The U.S. Olympic and Paralympic Committee chose Gene Sykes as its next chairman Friday, elevating the former CEO of the Los Angeles 2028 organizing committee to a role that will shape policy throughout America’s Olympic movement for the next four years and beyond.
Details of the board vote were not immediately released. Sykes was vying for the seat against Dexter Paine, a current board member with deep ties to the ski community and the more than 50 national governing bodies that run the individual sports across America.
But the board chose Sykes, who built relationships in the international community during a process that started with LA trying for the 2024 Games, then landing the Olympics for 2028 in a complicated deal with the IOC that reshaped the bid process. Some will view the choice as a way to further intertwine an already symbiotic relationship between the USOPC and the LA bid.
Sykes, a longtime executive at Goldman Sachs who has a seat on the LA28 board, will take over for Susanne Lyons when her term expires at the end of the year.
“I am inspired by the opportunity in front of me, and am grateful to Susanne for leaving the organization so well positioned to achieve holistic success — on and off the field of play,” Sykes said in a statement released by the USOPC.
The decision by the 17-person board is expected to be met with trepidation from leaders of the national governing bodies (NGBs), who have recently grown critical of USOPC leadership, mainly because of what they say have been flat revenues and lapses in communication.
Two key groups, athletes and NGBs, overwhelmingly preferred Paine in a handful of informal polls taken last month about who the next chair should be.
Ultimately, the decision came down to current members of the board, and they picked Sykes, who has been highly regarded in Olympic circles thanks to his work with the LA committee. He left that job in 2018 but kept ties in the Olympic world, which he touted in a handful of meetings with different groups at the USOPC assembly last month.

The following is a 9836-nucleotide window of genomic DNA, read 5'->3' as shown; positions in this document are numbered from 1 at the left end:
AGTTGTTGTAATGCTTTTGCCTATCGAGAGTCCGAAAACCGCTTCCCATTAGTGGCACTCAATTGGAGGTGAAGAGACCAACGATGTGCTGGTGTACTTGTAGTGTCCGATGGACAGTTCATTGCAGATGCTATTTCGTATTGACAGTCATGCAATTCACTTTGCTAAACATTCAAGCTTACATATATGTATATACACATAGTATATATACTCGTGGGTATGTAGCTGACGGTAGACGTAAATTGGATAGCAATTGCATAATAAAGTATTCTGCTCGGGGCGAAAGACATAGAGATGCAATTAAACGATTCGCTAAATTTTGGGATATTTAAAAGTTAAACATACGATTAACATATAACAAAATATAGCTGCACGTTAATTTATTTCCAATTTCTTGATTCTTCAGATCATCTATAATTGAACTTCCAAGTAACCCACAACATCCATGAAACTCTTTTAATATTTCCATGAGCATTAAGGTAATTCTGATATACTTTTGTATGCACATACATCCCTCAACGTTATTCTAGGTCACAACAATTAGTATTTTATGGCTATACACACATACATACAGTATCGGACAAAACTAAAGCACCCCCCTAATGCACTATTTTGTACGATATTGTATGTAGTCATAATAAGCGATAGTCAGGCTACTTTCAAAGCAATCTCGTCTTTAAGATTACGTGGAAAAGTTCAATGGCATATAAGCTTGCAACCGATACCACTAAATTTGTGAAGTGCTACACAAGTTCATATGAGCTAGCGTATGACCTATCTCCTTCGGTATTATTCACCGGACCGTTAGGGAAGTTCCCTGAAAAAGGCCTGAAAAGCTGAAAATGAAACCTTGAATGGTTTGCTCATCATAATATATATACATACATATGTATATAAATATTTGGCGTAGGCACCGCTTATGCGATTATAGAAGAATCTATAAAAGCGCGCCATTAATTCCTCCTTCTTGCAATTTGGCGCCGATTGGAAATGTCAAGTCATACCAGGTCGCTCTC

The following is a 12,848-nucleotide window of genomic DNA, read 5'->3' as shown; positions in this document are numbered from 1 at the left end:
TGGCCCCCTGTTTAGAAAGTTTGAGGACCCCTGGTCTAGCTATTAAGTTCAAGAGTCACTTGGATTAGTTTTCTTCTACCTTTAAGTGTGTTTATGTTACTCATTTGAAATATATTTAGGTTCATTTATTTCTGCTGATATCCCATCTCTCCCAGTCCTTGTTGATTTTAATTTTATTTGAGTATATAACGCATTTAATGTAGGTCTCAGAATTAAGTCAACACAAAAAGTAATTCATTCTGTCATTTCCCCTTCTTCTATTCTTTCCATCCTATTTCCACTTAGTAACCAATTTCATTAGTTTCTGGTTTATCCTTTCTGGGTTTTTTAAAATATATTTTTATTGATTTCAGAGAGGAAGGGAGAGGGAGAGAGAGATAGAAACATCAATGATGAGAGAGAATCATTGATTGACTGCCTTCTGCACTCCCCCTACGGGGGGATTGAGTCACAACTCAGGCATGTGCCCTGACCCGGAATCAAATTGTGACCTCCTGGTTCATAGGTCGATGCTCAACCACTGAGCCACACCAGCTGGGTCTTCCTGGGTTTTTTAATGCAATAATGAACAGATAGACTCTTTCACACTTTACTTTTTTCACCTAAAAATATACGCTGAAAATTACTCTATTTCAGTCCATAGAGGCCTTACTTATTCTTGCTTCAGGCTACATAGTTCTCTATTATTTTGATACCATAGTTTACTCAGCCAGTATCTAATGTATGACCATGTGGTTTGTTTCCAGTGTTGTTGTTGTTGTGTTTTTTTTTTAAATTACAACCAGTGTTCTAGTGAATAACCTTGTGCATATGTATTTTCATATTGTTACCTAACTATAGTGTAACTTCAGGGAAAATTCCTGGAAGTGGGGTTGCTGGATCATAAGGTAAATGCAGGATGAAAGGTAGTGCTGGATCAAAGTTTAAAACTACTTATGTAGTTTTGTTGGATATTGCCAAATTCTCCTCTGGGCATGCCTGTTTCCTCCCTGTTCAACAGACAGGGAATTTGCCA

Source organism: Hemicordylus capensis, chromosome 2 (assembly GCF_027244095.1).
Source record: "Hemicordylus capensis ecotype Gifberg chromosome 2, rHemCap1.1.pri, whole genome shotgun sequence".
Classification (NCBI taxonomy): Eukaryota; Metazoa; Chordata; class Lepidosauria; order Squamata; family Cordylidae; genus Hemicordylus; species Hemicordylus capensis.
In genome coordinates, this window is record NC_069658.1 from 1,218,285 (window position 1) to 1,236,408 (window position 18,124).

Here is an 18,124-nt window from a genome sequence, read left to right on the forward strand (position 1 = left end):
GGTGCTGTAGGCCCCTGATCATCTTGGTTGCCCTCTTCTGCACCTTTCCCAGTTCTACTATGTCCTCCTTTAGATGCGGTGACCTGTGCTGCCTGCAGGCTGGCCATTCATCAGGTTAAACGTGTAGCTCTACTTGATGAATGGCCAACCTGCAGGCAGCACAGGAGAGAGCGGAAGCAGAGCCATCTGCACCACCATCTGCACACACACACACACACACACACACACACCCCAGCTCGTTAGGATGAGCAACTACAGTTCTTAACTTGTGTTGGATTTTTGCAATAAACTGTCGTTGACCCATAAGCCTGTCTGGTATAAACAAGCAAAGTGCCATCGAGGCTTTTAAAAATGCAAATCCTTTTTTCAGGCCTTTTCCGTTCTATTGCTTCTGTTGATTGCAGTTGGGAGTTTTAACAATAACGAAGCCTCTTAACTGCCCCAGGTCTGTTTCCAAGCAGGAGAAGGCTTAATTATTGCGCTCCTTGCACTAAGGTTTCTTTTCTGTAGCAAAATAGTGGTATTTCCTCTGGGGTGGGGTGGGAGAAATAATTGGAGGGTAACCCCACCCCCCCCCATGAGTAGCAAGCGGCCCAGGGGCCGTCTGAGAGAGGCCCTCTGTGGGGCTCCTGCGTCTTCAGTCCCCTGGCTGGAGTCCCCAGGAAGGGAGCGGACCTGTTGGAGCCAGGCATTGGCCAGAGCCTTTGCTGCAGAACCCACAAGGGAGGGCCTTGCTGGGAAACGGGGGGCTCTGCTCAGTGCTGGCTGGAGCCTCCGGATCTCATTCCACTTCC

He’ll have to overcome some internal political challenges. The management team led by CEO Sarah Hirshland must shuffle the priorities of athlete safety, athlete performance, fundraising, a potential bid for the Winter Games in Salt Lake City and the direction of the LA organizing committee, which now runs sponsorship and revenue initiatives.
The conflicts inherent in all those competing agendas — for instance, the Larry Nassar sex-abuse scandal, which led the USOPC to place increased responsibilities on NGBs despite essentially flat budgets — came to the fore last month at the federation’s annual assembly.
A recurring theme from NGB leaders was that they were being asked to do more with less, and that the USOPC leadership was not squaring with them about how the money is divvied up.
“We didn’t give them extra money to hire a lot of staff,” Lyons told The Associated Press in an interview last month. “So they’re trying to make do with the same money, but they have more things to do. So, you have to grow the pie.”
The marketing for the USOPC is now in the hands of the LA 2028 committee, which makes the former leader of the overall enterprise a seemingly natural fit.
“The U.S. Olympic and Paralympic Committee is an integral partner for the LA28 Games, and I look forward to collaborating with Gene over the coming years to celebrate and strengthen the Olympic and Paralympic movement in the U.S.,” LA28 chair Casey Wasserman said in a statement.
Sykes’ election might draw some loose connections to Peter Ueberroth’s term as chair. But Ueberroth became chair two decades after he shaped the successful LA 1984 Olympics — the games that restored a faltering Olympic movement across the globe.
Nearly four decades later, the Olympics are under pressure again — a reality best illustrated by dismal TV ratings for both last year’s Summer Games in Tokyo and this year’s Winter Games in Beijing.
Everyone at the USOPC is well aware that a shrinking fan base will ultimately spell huge trouble both for the U.S. team and the movement overall. It’s the key issue Sykes will be tasked with when he officially takes the job on Jan. 1.
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